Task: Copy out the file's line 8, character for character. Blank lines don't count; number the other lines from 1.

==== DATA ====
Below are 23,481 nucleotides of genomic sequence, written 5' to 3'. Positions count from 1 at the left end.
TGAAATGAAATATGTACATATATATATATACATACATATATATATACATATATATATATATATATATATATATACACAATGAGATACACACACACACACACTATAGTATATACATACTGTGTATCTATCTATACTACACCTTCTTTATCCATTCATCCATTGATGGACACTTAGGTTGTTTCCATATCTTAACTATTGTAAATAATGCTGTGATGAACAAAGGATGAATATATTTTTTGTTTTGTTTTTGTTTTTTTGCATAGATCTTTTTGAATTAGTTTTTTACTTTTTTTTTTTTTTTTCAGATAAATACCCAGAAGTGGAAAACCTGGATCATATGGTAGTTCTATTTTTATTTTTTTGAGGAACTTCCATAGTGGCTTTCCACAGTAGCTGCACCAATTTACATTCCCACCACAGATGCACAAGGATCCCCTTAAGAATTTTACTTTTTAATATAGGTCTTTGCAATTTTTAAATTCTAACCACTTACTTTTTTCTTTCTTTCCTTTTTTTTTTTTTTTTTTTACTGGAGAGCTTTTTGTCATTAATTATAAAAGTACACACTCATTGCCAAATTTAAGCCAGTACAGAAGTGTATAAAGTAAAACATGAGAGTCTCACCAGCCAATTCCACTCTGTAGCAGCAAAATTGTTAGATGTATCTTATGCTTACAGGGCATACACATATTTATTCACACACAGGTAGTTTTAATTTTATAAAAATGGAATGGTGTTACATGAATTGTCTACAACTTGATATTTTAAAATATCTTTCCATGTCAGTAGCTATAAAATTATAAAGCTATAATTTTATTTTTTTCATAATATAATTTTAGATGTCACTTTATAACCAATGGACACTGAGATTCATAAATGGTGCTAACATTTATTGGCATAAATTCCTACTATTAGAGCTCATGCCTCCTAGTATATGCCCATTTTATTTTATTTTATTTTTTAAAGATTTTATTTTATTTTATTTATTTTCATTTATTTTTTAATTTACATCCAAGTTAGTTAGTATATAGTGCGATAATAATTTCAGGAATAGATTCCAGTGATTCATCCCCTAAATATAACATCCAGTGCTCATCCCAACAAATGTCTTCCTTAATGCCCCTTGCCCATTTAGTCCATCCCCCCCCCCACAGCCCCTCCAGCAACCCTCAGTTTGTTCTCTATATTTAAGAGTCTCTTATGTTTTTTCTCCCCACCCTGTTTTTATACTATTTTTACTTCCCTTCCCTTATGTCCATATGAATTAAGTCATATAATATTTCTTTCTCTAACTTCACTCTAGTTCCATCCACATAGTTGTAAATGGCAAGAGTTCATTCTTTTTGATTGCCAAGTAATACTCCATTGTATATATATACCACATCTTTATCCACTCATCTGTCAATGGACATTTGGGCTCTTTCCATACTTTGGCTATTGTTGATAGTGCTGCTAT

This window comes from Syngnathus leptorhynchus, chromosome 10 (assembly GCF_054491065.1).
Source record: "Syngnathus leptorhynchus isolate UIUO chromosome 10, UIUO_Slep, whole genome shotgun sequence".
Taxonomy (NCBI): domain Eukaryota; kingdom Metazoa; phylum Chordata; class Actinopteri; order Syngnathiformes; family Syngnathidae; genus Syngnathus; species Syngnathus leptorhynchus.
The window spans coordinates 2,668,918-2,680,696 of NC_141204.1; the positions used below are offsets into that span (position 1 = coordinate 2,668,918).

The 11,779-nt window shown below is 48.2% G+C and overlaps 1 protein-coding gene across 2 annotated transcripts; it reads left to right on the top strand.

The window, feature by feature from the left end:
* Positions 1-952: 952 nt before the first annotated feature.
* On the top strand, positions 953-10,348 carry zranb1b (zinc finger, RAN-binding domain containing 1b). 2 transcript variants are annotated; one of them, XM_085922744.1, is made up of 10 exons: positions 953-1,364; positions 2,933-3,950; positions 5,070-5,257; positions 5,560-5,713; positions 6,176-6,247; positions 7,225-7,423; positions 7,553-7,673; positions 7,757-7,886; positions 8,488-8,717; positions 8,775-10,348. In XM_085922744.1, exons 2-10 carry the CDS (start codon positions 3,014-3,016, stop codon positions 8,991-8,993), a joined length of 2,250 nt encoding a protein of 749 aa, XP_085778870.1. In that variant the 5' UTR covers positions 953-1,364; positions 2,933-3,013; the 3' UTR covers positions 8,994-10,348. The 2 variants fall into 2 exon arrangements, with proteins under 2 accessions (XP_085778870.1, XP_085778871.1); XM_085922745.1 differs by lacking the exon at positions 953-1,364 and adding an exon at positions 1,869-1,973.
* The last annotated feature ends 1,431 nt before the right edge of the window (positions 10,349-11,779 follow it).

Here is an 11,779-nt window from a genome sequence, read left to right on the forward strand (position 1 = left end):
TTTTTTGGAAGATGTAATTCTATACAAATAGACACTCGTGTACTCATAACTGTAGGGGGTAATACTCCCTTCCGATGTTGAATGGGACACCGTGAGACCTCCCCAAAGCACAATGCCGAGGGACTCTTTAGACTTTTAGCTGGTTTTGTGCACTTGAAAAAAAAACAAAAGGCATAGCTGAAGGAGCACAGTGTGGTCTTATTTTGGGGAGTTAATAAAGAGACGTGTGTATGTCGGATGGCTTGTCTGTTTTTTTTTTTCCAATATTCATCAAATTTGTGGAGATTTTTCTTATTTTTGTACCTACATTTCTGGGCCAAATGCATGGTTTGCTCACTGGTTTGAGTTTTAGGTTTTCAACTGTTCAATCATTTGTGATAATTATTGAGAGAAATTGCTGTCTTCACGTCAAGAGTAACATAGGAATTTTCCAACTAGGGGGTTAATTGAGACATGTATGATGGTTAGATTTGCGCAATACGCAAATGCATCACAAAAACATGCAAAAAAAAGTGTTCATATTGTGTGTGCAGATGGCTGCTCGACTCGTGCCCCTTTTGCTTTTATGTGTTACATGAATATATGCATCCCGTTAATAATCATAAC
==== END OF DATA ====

The window, feature by feature from the left end: